TCEQ SER Major Issue #5 (pg. 607) – Current Texas law identifies owners or operators of an underground or aboveground petroleum storage tank (PST) system as responsible for any releases from those systems but does not identify landowner responsibility for corrective action for releases from tanks on their property. In those situations where corrective action is necessary and a tank owner or operator is unwilling, unable, or cannot be found, the state must assume responsibility for the cleanup.

  • Possible Solutions: TCEQ recommends amending TWC Chapter 26 Subchapter I to include landowners among the parties considered responsible for corrective action for PST sites. Under this statutory change, the responsibility for corrective action would fall first to the tank owner or operator and then to landowners of commercial properties where the tank owner or operator is unwilling, unable, or cannot be found. Additionally, TCEQ recommends a corresponding change to TWC Section 26.351(c) to explicitly allow TCEQ to conduct corrective action where the owners/operators and landowners are unwilling or unable to take corrective action or cannot be found (e.g., corporate dissolution), or where more expeditious corrective action is necessary.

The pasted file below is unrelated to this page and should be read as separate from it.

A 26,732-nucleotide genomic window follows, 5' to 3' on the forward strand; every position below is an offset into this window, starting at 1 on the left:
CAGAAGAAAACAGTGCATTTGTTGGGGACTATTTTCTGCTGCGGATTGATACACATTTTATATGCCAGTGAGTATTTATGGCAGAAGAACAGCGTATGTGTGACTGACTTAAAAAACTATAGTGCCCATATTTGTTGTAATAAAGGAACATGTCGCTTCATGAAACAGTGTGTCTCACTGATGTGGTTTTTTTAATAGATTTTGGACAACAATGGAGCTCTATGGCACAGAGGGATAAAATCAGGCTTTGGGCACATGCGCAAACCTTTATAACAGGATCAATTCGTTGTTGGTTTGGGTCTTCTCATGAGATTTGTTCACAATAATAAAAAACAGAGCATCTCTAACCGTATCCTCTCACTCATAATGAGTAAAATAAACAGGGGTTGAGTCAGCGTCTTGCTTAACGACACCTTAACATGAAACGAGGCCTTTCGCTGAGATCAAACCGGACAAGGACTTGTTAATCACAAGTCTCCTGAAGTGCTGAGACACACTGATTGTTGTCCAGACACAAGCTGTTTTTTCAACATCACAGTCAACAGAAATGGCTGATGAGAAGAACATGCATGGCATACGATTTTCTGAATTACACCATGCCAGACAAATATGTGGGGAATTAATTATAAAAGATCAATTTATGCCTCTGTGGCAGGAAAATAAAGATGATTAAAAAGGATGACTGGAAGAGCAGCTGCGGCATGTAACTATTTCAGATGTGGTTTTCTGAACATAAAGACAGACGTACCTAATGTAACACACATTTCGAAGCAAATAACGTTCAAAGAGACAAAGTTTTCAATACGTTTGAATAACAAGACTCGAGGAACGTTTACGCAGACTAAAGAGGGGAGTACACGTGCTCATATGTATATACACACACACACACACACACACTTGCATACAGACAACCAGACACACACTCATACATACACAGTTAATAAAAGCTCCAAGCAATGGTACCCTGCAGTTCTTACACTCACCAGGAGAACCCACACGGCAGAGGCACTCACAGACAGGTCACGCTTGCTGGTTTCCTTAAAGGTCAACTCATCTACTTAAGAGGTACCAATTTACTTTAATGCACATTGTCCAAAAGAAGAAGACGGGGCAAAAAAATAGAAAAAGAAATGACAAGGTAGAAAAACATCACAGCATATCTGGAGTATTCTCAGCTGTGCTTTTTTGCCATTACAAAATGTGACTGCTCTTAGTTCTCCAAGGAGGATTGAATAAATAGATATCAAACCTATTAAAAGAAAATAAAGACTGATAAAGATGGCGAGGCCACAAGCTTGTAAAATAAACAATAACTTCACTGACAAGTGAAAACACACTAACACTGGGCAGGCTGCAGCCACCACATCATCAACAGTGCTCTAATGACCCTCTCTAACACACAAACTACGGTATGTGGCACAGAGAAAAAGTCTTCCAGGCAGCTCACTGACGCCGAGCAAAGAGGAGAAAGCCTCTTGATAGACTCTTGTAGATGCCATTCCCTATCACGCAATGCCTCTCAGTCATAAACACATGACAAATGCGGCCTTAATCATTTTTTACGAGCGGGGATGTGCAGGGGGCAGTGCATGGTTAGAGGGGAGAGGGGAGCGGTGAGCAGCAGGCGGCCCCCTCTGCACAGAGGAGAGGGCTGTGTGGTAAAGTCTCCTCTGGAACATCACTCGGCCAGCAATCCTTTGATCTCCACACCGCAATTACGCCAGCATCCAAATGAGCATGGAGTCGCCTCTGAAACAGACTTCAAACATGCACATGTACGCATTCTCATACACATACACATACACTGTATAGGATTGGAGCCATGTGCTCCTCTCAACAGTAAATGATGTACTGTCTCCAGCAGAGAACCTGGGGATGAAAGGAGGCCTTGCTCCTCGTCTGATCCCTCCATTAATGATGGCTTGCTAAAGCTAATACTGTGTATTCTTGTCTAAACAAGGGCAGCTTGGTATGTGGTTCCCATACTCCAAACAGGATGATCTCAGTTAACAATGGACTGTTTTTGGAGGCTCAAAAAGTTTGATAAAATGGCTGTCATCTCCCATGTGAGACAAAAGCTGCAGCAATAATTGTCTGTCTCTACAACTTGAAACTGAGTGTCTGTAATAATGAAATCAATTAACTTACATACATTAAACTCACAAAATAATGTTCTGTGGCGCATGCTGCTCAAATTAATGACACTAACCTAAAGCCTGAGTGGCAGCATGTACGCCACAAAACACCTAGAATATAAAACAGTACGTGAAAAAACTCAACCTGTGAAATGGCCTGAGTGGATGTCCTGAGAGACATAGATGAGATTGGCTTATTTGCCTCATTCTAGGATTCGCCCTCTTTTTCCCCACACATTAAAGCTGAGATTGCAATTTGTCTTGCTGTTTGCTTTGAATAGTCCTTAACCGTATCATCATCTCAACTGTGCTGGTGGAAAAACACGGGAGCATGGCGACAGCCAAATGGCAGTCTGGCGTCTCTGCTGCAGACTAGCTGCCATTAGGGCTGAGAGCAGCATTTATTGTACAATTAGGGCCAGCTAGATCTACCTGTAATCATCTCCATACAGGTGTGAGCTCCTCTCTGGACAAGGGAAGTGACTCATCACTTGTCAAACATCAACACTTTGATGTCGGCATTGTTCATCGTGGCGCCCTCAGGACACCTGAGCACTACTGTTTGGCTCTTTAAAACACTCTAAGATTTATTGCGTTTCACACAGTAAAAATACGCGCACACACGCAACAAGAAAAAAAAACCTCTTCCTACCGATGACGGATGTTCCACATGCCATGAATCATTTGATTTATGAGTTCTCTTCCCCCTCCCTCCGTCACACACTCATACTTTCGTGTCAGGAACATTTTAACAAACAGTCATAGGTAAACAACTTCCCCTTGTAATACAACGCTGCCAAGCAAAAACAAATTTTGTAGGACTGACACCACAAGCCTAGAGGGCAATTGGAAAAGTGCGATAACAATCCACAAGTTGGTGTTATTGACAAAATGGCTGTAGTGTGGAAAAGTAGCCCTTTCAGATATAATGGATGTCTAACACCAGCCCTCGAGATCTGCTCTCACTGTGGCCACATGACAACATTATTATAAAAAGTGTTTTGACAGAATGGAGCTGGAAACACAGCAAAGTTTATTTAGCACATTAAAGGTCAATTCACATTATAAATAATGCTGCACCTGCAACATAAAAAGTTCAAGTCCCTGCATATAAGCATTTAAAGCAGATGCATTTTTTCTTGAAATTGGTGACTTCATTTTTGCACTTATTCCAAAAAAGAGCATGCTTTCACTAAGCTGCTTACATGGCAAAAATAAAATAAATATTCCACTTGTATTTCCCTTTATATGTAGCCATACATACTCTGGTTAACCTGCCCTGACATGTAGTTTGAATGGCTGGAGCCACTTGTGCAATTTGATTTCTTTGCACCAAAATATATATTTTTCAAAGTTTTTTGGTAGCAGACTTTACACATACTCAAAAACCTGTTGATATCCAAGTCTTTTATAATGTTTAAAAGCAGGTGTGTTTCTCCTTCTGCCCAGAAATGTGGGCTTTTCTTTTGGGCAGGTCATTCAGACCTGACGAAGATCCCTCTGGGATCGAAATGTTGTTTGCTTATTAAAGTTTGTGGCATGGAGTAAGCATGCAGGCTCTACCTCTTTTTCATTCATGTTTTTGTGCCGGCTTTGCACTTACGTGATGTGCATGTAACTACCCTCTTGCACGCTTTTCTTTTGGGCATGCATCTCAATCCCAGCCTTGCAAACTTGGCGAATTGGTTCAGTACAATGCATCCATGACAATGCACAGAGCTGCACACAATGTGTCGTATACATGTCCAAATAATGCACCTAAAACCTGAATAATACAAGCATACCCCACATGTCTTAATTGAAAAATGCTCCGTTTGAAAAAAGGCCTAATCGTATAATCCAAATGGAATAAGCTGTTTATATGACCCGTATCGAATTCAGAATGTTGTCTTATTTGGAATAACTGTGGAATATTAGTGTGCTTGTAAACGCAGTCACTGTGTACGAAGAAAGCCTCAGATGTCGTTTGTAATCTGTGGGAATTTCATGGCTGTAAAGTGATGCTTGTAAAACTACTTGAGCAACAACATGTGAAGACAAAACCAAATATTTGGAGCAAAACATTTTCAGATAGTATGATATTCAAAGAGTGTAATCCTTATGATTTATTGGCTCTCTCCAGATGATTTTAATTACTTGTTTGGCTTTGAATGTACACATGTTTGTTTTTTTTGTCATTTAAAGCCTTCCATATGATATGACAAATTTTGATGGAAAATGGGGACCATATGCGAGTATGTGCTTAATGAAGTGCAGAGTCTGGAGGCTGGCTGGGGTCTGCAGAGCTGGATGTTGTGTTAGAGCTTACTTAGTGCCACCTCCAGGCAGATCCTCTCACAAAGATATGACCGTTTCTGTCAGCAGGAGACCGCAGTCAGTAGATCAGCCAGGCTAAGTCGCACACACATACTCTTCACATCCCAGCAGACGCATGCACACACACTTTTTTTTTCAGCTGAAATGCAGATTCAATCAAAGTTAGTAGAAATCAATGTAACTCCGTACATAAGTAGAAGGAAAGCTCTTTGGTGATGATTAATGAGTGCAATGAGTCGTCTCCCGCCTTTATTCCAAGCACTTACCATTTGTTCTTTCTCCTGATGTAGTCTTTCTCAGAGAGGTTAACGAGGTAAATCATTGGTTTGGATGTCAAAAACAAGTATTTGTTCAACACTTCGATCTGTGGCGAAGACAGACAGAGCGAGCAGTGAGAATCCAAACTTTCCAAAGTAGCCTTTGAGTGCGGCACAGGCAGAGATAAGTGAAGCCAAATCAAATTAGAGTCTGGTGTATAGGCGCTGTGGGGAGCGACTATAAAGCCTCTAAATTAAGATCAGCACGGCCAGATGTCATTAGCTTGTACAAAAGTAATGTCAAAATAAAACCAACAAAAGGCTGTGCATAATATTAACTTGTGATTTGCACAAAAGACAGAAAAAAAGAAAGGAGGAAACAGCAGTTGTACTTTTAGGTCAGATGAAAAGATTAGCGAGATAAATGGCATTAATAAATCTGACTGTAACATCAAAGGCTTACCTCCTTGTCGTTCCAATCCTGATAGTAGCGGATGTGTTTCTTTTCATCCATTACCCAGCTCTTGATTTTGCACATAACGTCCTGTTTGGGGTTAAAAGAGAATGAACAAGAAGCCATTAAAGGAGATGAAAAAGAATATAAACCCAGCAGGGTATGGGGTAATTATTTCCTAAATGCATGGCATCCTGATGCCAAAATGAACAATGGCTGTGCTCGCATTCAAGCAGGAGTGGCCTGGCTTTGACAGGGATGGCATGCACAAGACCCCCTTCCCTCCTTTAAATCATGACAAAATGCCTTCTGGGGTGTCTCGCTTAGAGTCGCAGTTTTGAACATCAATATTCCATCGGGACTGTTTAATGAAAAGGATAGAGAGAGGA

TCEQ SER Item of Interest (pg. 671) – TCEQ does not have the statutory authority to regulate noise or light despite an amended rider from last session which required TCEQ to adopt and make accessible on their website best management practices for Aggregate Production Operations (APO’s) regarding nuisance issues relating to dust, noise, and light.